Mon, Sep 25, 2006 - Page 5 News List

Abe adviser confident of improving China-Japan ties

AP , TOKYO

The policy chief of Japan's ruling party and soon-to-be prime minister Shinzo Abe's right hand man said yesterday that he is confident of mending the country's ties with China.

"Relations will definitely begin to improve," Liberal Democratic Party policy chief Hidenao Nakagawa, considered one of Abe's key advisers, said on a talk show aired by public broadcaster NHK.

The Abe administration would "do its best" to hold a summit meeting with Chinese President Hu Jintao (胡錦濤) soon, Nakagawa said, but declined to confirm recent news reports the two leaders may meet on the sidelines of a regional forum in Vietnam in November.

He added, "it's important both sides make an effort. It's not a matter of Japan compromising on all fronts."

Relations between the two countries have been strained over outgoing Prime Minister Junichiro Koizumi's repeated pilgrimages to Tokyo's Yasukuni shrine, which has strong links to Japan's past militarism.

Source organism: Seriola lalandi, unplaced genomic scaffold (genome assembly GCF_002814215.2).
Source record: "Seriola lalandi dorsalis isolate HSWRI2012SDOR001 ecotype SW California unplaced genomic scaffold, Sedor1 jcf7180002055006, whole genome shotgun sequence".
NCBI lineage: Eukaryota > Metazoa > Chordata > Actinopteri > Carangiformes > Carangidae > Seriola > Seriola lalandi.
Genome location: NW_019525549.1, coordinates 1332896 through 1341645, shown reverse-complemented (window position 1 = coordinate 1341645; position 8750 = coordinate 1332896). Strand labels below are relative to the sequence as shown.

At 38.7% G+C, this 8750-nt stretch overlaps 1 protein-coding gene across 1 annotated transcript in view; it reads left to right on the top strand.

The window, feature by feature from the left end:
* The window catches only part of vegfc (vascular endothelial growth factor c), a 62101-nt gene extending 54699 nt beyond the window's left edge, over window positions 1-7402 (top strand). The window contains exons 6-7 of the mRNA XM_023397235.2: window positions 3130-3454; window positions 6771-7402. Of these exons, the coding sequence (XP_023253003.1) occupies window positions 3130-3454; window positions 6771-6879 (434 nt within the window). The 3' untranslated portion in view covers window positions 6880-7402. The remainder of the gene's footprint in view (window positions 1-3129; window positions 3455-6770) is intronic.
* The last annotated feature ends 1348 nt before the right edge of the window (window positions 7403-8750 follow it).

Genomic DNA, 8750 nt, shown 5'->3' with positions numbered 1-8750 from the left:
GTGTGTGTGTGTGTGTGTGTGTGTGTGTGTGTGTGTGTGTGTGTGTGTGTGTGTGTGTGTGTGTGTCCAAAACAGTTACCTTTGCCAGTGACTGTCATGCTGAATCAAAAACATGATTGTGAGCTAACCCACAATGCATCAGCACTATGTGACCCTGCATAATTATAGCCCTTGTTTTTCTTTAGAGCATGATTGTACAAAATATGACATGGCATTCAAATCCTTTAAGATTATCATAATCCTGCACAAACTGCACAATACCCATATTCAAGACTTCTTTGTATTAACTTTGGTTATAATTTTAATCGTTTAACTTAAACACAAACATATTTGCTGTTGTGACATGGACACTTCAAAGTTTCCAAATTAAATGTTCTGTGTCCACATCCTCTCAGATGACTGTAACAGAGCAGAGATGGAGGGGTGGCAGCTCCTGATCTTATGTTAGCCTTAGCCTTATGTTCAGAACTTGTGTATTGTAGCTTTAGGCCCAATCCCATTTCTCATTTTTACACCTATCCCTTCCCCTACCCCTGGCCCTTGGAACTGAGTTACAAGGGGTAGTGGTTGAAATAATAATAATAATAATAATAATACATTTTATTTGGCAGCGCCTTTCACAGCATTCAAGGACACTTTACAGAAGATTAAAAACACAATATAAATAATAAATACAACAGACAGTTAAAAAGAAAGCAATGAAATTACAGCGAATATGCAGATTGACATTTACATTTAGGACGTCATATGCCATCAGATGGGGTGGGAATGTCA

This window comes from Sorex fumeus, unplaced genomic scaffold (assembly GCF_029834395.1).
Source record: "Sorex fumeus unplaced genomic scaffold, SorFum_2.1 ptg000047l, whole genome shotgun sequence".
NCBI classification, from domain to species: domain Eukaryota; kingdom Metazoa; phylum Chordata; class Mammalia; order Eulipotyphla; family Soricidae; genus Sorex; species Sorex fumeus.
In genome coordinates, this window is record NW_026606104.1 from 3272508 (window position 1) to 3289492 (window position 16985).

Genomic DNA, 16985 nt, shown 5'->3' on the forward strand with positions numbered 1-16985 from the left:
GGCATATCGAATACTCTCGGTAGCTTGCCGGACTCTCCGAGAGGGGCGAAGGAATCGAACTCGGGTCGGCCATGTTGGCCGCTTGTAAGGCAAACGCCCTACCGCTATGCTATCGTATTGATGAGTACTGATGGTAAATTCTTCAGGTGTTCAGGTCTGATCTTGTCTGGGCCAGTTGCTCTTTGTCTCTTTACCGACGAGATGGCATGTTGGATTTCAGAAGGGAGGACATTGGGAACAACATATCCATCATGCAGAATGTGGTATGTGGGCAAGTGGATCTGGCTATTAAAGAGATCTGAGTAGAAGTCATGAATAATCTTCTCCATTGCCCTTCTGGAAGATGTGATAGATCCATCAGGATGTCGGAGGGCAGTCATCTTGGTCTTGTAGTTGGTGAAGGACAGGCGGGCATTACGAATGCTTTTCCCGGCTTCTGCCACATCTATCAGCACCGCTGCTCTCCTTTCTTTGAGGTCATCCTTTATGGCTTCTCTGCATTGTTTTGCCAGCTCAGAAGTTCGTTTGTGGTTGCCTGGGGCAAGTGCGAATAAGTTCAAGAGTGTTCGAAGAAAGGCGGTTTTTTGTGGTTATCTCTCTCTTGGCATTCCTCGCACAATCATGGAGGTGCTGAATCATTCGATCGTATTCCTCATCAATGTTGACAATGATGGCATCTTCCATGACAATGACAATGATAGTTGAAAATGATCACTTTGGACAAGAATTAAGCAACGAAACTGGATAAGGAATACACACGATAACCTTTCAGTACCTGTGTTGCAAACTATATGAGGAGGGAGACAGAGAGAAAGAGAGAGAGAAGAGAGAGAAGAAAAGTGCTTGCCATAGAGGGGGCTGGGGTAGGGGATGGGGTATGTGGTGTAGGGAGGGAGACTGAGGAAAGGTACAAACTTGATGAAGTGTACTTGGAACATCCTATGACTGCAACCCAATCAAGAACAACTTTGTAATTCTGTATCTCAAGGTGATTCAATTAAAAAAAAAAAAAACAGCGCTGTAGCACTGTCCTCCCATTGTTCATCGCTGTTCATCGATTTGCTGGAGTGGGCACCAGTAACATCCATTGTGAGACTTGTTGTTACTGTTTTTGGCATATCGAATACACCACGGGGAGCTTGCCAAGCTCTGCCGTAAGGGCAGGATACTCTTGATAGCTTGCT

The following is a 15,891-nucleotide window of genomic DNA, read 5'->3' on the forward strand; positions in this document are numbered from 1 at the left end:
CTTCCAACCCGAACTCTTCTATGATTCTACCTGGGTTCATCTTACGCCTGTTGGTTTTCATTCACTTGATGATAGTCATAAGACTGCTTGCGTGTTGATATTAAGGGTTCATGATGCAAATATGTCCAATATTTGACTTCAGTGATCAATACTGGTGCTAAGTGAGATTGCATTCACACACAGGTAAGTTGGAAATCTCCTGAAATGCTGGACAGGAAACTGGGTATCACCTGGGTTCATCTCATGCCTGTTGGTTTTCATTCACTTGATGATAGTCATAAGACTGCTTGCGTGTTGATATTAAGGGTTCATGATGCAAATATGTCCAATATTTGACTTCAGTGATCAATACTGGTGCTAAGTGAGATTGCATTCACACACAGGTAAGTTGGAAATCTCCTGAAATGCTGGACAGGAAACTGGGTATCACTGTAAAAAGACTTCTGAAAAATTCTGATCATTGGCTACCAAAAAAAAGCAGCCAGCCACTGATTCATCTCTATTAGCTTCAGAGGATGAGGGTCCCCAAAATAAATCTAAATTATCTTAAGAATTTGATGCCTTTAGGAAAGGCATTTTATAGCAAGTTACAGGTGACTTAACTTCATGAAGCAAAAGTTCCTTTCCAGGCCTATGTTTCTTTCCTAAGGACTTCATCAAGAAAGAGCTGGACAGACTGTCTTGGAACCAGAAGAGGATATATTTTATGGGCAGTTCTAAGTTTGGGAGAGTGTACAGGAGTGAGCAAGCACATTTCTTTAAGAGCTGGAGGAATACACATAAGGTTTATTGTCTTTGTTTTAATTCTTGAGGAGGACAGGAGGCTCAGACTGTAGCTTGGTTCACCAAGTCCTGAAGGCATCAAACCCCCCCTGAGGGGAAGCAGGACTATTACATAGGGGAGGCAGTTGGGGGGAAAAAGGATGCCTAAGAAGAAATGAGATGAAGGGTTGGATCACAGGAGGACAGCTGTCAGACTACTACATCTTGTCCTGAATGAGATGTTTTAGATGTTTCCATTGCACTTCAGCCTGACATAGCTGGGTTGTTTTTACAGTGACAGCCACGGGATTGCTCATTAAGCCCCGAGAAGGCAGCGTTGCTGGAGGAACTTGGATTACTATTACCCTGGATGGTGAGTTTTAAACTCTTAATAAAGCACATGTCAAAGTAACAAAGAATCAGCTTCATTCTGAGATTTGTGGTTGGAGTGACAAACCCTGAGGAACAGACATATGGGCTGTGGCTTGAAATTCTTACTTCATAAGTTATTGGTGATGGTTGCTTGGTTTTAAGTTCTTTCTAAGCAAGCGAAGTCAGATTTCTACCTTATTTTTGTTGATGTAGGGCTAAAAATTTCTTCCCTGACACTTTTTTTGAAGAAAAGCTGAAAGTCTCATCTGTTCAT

Chinese leaders have refused to meet Koizumi since last year, plunging relations to their lowest in decades. The neighbors are also at odds over territory and undersea oil and gas deposits.

Skeptics have voiced concern over whether Abe, who has also worshipped at Yasukuni and champions a more assertive foreign policy, can reverse that trend. The shrine honors executed war criminals among millions of war dead.

China, which suffered under Tokyo's rampage through Asia in the 1930s and 1940s, feel Japanese leaders never fully atoned for the country's military invasions and is particularly sensitive to any signs of a military resurgence in the country.

Nakagawa insisted that Abe was mindful of the region's sensibilities.

"He recognizes that Japan brought great suffering to many countries ... and that Japan is built on remorse over its actions," Nakagawa said.

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